“We can use the metric we developed to screen new drugs and determine their level of effectiveness,” Logothetis said. “We can also use the metric to assess what combinations of existing drugs will give us the ideal balance between the signaling through the two receptors of the complex.”

Logothetis said the hope is that by using this approach one day researchers will be able to develop a means by which high-throughput screening of drugs can be performed and they also will be able to develop more effective combinations of drugs that are able to help the third of schizophrenic patients who do not respond to current treatments.

Future studies will focus on further identifying the protein targets of the unique signaling pattern of this receptor complex and their link to schizophrenia.

The study was supported by grants from the National Institutes of Health.

EDITOR’S NOTE: A copy of the study is available for reporters by email request from the journal by contacting elyons@cell.com.

About VCU and the VCU Medical Center: Virginia Commonwealth University is a major, urban public research university with national and international rankings in sponsored research. Located on two downtown campuses in Richmond, VCU enrolls more than 31,000 students in 216 certificate and degree programs in the arts, sciences and humanities. Sixty-nine of the programs are unique in Virginia, many of them crossing the disciplines of VCU’s 13 schools and one college. MCV Hospitals and the health sciences schools of Virginia Commonwealth University compose the VCU Medical Center, one of the nation’s leading academic medical centers. For more, see www.vcu.edu.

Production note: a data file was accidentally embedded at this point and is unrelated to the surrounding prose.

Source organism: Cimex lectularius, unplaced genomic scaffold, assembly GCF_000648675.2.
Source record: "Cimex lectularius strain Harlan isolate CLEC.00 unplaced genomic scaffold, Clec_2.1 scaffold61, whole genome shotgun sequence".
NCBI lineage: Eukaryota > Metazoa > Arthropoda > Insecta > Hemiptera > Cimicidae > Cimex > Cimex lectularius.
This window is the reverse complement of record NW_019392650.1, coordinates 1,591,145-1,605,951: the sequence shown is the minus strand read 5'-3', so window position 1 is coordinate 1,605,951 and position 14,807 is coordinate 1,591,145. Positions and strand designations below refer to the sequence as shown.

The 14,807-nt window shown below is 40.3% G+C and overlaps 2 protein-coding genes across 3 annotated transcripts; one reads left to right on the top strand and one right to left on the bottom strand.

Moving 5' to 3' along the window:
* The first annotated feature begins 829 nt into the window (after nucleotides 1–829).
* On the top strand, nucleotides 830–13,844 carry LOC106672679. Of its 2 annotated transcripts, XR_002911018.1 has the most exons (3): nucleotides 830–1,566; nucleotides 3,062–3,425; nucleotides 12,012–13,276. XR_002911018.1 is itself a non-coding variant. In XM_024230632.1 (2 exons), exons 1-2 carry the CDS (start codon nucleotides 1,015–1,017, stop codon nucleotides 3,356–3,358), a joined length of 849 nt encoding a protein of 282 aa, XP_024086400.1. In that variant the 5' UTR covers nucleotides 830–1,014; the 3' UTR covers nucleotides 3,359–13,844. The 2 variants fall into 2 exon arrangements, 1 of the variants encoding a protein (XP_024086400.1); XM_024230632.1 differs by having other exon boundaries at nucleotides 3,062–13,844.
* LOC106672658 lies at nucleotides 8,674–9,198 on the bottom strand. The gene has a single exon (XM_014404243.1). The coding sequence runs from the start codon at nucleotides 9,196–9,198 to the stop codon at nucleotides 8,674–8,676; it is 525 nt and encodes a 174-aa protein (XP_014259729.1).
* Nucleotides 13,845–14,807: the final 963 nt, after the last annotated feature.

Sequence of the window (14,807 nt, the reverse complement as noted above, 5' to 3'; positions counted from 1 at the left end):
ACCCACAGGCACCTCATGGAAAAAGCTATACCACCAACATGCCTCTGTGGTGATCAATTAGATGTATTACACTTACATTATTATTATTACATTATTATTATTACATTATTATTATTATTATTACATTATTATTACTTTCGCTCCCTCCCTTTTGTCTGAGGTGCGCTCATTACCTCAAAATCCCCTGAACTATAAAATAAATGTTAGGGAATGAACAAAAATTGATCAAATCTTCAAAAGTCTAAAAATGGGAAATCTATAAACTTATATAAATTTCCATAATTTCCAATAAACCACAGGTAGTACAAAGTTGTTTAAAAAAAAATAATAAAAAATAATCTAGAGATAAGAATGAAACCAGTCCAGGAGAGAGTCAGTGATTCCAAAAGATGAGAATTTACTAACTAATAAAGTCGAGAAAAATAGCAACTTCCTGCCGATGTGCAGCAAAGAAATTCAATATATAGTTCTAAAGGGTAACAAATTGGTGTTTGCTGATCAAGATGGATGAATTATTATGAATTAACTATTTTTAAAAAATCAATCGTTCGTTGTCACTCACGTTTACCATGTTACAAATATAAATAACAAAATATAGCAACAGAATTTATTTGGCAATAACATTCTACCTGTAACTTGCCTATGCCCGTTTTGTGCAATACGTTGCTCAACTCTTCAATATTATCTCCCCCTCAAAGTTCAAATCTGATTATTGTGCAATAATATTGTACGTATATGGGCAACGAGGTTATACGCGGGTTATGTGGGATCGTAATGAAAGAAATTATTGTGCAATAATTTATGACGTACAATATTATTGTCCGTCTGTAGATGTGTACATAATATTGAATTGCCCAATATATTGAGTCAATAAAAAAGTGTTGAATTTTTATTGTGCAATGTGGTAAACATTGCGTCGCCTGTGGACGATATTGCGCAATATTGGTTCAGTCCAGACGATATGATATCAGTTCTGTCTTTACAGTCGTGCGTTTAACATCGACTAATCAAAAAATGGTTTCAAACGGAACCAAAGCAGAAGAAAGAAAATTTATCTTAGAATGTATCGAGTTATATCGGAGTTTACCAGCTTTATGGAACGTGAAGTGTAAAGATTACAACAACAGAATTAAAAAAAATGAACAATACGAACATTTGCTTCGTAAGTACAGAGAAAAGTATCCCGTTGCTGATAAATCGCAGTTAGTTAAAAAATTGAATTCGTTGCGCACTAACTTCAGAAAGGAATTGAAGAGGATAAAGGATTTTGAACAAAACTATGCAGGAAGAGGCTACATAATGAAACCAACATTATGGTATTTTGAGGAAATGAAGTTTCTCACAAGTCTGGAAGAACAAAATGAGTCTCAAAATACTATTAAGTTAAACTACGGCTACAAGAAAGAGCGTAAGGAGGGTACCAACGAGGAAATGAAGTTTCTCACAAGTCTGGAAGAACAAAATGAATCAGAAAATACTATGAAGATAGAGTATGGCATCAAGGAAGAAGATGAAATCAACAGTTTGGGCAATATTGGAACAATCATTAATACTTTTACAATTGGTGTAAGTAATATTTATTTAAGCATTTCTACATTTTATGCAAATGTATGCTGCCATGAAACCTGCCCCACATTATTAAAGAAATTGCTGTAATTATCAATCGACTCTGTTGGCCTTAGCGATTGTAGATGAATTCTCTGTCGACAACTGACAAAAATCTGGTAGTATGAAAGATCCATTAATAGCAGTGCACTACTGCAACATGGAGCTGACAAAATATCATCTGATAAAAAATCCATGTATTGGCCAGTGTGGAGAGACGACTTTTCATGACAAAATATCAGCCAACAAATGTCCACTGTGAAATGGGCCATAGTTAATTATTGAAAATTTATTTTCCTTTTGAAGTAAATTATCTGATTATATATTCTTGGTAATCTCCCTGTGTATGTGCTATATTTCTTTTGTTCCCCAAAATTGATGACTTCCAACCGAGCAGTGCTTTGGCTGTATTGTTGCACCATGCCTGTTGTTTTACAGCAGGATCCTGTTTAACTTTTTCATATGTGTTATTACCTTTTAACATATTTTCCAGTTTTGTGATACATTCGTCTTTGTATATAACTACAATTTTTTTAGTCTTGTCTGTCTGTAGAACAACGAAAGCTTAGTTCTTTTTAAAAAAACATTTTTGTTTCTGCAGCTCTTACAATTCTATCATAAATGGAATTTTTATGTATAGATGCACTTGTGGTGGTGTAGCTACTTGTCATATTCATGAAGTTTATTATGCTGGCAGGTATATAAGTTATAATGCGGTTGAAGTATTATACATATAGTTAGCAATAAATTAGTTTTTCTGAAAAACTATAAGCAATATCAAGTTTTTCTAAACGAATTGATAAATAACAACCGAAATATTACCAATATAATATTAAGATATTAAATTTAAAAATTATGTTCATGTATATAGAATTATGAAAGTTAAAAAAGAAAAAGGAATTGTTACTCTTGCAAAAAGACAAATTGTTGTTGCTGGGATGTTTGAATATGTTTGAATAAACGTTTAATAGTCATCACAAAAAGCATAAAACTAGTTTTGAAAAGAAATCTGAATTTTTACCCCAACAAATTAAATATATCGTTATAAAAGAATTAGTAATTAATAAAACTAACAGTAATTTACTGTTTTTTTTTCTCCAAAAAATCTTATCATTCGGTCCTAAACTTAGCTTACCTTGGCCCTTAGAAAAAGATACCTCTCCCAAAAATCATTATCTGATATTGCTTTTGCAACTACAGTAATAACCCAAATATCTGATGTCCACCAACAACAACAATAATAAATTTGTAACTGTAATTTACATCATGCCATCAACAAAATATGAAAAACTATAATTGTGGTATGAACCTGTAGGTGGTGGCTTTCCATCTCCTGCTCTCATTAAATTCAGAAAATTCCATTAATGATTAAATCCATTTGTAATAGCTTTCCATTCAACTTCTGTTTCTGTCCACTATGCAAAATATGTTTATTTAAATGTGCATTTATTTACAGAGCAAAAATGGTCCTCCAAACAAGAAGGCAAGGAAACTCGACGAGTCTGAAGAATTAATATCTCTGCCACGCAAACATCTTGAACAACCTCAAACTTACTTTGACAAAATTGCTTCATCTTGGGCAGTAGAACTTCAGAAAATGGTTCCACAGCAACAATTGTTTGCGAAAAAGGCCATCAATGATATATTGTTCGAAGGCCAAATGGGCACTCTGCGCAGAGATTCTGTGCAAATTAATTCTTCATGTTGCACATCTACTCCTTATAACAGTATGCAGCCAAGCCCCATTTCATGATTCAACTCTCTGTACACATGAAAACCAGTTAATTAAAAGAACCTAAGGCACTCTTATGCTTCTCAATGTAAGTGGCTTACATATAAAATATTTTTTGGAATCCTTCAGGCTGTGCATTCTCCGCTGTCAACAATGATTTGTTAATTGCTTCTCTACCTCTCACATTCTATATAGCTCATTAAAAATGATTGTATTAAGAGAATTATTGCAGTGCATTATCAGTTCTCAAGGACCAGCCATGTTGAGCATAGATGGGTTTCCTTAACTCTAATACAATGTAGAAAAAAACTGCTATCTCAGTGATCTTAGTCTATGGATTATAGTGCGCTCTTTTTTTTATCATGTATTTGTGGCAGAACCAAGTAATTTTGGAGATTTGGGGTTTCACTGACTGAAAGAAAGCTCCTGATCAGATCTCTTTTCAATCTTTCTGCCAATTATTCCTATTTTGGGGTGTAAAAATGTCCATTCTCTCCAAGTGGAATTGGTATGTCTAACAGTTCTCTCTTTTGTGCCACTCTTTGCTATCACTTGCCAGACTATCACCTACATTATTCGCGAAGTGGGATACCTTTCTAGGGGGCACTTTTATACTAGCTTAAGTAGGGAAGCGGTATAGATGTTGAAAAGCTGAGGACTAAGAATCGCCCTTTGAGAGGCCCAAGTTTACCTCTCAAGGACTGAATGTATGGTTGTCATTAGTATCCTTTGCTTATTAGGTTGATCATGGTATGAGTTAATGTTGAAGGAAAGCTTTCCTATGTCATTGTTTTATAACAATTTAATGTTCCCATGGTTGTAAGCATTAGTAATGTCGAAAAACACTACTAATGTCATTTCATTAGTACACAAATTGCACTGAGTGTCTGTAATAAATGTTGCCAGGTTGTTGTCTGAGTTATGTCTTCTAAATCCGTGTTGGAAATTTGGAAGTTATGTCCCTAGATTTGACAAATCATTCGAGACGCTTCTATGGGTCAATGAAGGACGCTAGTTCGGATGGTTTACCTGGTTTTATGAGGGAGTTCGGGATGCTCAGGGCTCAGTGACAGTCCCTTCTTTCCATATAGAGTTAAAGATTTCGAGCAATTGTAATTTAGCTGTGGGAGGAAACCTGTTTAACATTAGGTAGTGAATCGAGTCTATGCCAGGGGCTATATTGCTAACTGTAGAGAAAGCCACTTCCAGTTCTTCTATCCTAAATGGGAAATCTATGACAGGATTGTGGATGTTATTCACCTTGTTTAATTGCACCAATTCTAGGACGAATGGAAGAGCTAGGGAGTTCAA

Sathya Achia Abraham | Newswise Science News
Further information:
http://www.vcu.edu

More articles from Studies and Analyses:

nachricht Do microplastics harbour additional risks by colonization with harmful bacteria?
05.04.2018 | Leibniz-Institut für Ostseeforschung Warnemünde

nachricht Rutgers-led innovation could spur faster, cheaper, nano-based manufacturing
14.02.2018 | Rutgers University

All articles from Studies and Analyses >>>

The most recent press releases about innovation >>>

Die letzten 5 Focus-News des innovations-reports im Überblick:

Im Focus: Molecules Brilliantly Illuminated

Physicists at the Laboratory for Attosecond Physics, which is jointly run by Ludwig-Maximilians-Universität and the Max Planck Institute of Quantum Optics, have developed a high-power laser system that generates ultrashort pulses of light covering a large share of the mid-infrared spectrum. The researchers envisage a wide range of applications for the technology – in the early diagnosis of cancer, for instance.

Molecules are the building blocks of life. Like all other organisms, we are made of them. They control our biorhythm, and they can also reflect our state of...

Im Focus: Spider silk key to new bone-fixing composite